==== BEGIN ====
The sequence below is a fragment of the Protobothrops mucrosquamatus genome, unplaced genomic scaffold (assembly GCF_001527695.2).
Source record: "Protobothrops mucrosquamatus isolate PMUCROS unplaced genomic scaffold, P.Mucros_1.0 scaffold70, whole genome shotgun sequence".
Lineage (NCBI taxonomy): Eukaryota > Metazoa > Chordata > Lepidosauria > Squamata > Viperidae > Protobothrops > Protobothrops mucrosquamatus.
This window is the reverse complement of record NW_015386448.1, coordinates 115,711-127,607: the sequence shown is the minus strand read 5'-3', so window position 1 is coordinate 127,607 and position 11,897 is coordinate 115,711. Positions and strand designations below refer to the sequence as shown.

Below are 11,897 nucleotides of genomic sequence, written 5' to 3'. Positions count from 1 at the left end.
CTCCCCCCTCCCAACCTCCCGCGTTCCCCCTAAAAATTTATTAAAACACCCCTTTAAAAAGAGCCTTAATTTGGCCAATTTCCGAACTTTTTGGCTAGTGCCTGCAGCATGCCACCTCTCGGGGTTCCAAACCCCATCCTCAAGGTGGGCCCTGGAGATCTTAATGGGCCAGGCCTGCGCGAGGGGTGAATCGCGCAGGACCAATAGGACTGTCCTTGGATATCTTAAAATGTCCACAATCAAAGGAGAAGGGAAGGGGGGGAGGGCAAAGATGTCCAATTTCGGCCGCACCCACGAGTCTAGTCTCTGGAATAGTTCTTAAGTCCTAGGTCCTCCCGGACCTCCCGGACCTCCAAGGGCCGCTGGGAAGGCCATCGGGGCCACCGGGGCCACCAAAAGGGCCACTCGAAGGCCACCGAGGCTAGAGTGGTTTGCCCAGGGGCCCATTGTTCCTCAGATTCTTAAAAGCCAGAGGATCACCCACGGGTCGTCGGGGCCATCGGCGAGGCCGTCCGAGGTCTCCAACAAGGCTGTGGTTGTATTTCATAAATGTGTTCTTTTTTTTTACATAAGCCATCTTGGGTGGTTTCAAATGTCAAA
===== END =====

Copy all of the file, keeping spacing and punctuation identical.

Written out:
The sequence below is a fragment of the Protobothrops mucrosquamatus genome, unplaced genomic scaffold (assembly GCF_001527695.2).
Source record: "Protobothrops mucrosquamatus isolate PMUCROS unplaced genomic scaffold, P.Mucros_1.0 scaffold70, whole genome shotgun sequence".
Lineage (NCBI taxonomy): Eukaryota > Metazoa > Chordata > Lepidosauria > Squamata > Viperidae > Protobothrops > Protobothrops mucrosquamatus.
This window is the reverse complement of record NW_015386448.1, coordinates 115,711-127,607: the sequence shown is the minus strand read 5'-3', so window position 1 is coordinate 127,607 and position 11,897 is coordinate 115,711. Positions and strand designations below refer to the sequence as shown.

Below are 11,897 nucleotides of genomic sequence, written 5' to 3'. Positions count from 1 at the left end.
CTCCCCCCTCCCAACCTCCCGCGTTCCCCCTAAAAATTTATTAAAACACCCCTTTAAAAAGAGCCTTAATTTGGCCAATTTCCGAACTTTTTGGCTAGTGCCTGCAGCATGCCACCTCTCGGGGTTCCAAACCCCATCCTCAAGGTGGGCCCTGGAGATCTTAATGGGCCAGGCCTGCGCGAGGGGTGAATCGCGCAGGACCAATAGGACTGTCCTTGGATATCTTAAAATGTCCACAATCAAAGGAGAAGGGAAGGGGGGGAGGGCAAAGATGTCCAATTTCGGCCGCACCCACGAGTCTAGTCTCTGGAATAGTTCTTAAGTCCTAGGTCCTCCCGGACCTCCCGGACCTCCAAGGGCCGCTGGGAAGGCCATCGGGGCCACCGGGGCCACCAAAAGGGCCACTCGAAGGCCACCGAGGCTAGAGTGGTTTGCCCAGGGGCCCATTGTTCCTCAGATTCTTAAAAGCCAGAGGATCACCCACGGGTCGTCGGGGCCATCGGCGAGGCCGTCCGAGGTCTCCAACAAGGCTGTGGTTGTATTTCATAAATGTGTTCTTTTTTTTTACATAAGCCATCTTGGGTGGTTTCAAATGTCAAA